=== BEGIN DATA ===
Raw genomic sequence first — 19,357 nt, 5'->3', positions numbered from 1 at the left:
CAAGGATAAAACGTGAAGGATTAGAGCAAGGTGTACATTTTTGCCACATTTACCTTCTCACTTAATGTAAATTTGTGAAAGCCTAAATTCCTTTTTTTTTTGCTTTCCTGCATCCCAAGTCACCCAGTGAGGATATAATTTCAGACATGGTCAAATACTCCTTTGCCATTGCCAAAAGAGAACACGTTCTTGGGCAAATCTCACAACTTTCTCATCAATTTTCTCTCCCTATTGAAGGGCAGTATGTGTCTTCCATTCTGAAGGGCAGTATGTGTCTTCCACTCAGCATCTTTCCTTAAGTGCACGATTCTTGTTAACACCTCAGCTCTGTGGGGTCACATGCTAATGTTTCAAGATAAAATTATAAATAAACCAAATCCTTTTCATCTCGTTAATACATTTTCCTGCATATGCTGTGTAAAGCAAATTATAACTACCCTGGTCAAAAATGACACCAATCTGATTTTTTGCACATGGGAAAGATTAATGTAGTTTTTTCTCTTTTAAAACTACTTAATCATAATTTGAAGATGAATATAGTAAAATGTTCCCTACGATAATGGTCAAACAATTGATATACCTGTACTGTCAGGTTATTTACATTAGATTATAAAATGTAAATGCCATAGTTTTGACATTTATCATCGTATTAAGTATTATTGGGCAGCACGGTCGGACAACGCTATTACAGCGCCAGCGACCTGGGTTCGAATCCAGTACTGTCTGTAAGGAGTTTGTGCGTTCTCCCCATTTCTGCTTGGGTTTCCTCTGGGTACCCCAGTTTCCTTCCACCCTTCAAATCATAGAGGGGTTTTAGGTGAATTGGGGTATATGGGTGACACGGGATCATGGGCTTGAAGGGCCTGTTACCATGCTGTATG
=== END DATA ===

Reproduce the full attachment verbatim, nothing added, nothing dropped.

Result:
Raw genomic sequence first — 19,357 nt, 5'->3', positions numbered from 1 at the left:
CAAGGATAAAACGTGAAGGATTAGAGCAAGGTGTACATTTTTGCCACATTTACCTTCTCACTTAATGTAAATTTGTGAAAGCCTAAATTCCTTTTTTTTTTGCTTTCCTGCATCCCAAGTCACCCAGTGAGGATATAATTTCAGACATGGTCAAATACTCCTTTGCCATTGCCAAAAGAGAACACGTTCTTGGGCAAATCTCACAACTTTCTCATCAATTTTCTCTCCCTATTGAAGGGCAGTATGTGTCTTCCATTCTGAAGGGCAGTATGTGTCTTCCACTCAGCATCTTTCCTTAAGTGCACGATTCTTGTTAACACCTCAGCTCTGTGGGGTCACATGCTAATGTTTCAAGATAAAATTATAAATAAACCAAATCCTTTTCATCTCGTTAATACATTTTCCTGCATATGCTGTGTAAAGCAAATTATAACTACCCTGGTCAAAAATGACACCAATCTGATTTTTTGCACATGGGAAAGATTAATGTAGTTTTTTCTCTTTTAAAACTACTTAATCATAATTTGAAGATGAATATAGTAAAATGTTCCCTACGATAATGGTCAAACAATTGATATACCTGTACTGTCAGGTTATTTACATTAGATTATAAAATGTAAATGCCATAGTTTTGACATTTATCATCGTATTAAGTATTATTGGGCAGCACGGTCGGACAACGCTATTACAGCGCCAGCGACCTGGGTTCGAATCCAGTACTGTCTGTAAGGAGTTTGTGCGTTCTCCCCATTTCTGCTTGGGTTTCCTCTGGGTACCCCAGTTTCCTTCCACCCTTCAAATCATAGAGGGGTTTTAGGTGAATTGGGGTATATGGGTGACACGGGATCATGGGCTTGAAGGGCCTGTTACCATGCTGTATG